A solo glass of milk against a white background to represent common food allergies and sensitivities.

4) Lactose Intolerance

Lactose is a sugar found in milk that can cause gas to build up in the gastrointestinal [digestive/GI] tract. This is not an allergy, but rather an inability to effectively digest it. Lactose is a two-part sugar molecule that needs the enzyme lactase to break it down. When someone does not have enough active lactase in their digestive [gastrointestinal/GI] tract, lactose remains intact and causes abdominal pain, nausea, excess gas, bloating, and diarrhea.

5) Celiac Disease or Gluten Intolerance

Gluten is a protein found in many grains such as wheat, rye, and barley. While intolerance to gluten involves the immune system, it differs from allergies by the specific antibodies involved (allergies involve IgE antibodies, while gluten intolerance does not).



Strategies to Prevent Allergen Exposure

The best way to deal with food allergies and sensitivities is to avoid those foods that cause reactions for you. Here are some strategies to deal with them.

Read food labels carefully

According to FDA, the most common food allergens must be declared on package labels and any packaged foods. The common food allergens that must be identified include peanuts, tree nuts like almonds, pecans, and walnuts, fish and shellfish. eggs, milk, wheat, and soy. However, as an extra precaution, make sure you take a look at the ingredient list in order to identify potentially hidden sources of food allergens. For example, gluten can often be listed as semolina, or durum flour. Also, make sure to look for statements such as “may contain”,”allergen free” or “produced in the facility that also uses [food allergen]”.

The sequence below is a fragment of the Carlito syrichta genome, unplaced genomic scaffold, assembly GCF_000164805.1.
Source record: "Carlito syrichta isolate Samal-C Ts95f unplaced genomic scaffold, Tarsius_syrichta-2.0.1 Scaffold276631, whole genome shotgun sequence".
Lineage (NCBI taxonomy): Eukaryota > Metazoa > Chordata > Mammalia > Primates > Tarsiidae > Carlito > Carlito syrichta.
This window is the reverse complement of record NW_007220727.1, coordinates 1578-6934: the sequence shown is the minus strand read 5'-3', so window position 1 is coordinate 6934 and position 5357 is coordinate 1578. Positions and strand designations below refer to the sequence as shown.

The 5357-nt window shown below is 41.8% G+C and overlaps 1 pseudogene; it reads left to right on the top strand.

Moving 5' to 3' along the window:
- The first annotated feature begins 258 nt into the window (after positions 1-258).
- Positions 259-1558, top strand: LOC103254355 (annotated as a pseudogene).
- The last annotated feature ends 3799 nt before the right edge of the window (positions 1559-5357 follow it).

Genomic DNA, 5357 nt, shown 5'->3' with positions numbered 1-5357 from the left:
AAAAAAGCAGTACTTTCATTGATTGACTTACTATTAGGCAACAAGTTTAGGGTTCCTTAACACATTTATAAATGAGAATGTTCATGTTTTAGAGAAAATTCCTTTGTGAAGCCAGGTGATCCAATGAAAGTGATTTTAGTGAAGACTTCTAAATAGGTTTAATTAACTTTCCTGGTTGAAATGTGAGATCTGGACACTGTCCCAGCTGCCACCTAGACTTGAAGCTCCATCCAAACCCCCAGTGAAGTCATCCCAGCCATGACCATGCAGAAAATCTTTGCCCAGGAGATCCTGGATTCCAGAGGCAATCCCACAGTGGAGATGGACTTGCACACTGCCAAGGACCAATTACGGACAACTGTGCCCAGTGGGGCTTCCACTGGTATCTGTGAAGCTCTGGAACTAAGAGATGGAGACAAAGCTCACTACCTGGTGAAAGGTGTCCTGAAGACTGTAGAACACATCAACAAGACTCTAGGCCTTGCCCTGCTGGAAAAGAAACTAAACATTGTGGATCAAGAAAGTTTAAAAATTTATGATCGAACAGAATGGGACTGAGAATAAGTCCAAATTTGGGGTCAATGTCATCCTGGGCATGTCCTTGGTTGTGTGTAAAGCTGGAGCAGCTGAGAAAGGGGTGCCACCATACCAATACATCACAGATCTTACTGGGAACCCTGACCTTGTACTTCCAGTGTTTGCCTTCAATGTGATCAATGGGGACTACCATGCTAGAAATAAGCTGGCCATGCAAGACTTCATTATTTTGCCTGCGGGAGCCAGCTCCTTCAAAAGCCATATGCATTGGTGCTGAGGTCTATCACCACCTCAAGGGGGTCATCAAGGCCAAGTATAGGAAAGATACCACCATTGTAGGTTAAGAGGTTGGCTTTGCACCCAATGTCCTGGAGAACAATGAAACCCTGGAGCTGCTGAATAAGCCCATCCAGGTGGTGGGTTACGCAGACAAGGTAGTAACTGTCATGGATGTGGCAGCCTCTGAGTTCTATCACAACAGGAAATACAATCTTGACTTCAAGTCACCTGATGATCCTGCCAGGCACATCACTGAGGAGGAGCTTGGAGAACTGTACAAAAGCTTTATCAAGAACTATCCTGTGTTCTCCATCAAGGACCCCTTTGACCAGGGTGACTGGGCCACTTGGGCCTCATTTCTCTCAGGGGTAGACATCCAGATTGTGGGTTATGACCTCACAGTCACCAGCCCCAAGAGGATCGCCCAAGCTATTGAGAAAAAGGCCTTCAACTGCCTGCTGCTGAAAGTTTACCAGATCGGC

An unwrapped food label from a Campbell's soup can.

Maintain Basic Hygiene

This means regularly washing your hands and sanitizing common household surfaces like kitchen countertops, dishes, and other utensils. This will help to prevent accidental cross contamination.

Ask for Allergy Friendly Menus

If you are ordering or eating out, be sure to check if the restaurant is allergy friendly and what kind of regulations they follow. Make sure you communicate your allergy and confirm whether the meal is free from the specific food you are allergic to before you place your order.

Check Medication & Product Labels 

Some food allergens may also be added to certain medications and cosmetics, so be sure to check those labels as well. This is especially true if you are allergic to something like gluten and you have a diagnosis of Celiac disease. 

Don’t Forget Your Medication!

If you have a severe food allergy and you are at risk of experiencing a serious anaphylactic reaction, It is important to carry an epinephrine auto injector and know how to use it properly in case of accidental exposure.

Final Thoughts

While there are differences in risk between food sensitivities vs food allergies what we do know is that they are increasingly common. There are several different kinds and most are not serious or life-threatening, however, they all cause unwelcome symptoms. As a general rule, avoiding the offending foods is highly recommended. 

If you believe you have a serious food allergy, it’s critical that you see your healthcare provider to determine if you need to carry emergency medication for future exposures. If you think you may be sensitive to certain foods I offer food sensitivity testing to my clients in Arizona and nationwide.

For a customized plan designed to help you enjoy the meals you love minus the few foods that you may be allergic or sensitive to, consult a Registered Dietitian / Nutritionist, like myself, who can provide personalized research-based nutrition advice for your health, lifestyle, and goals.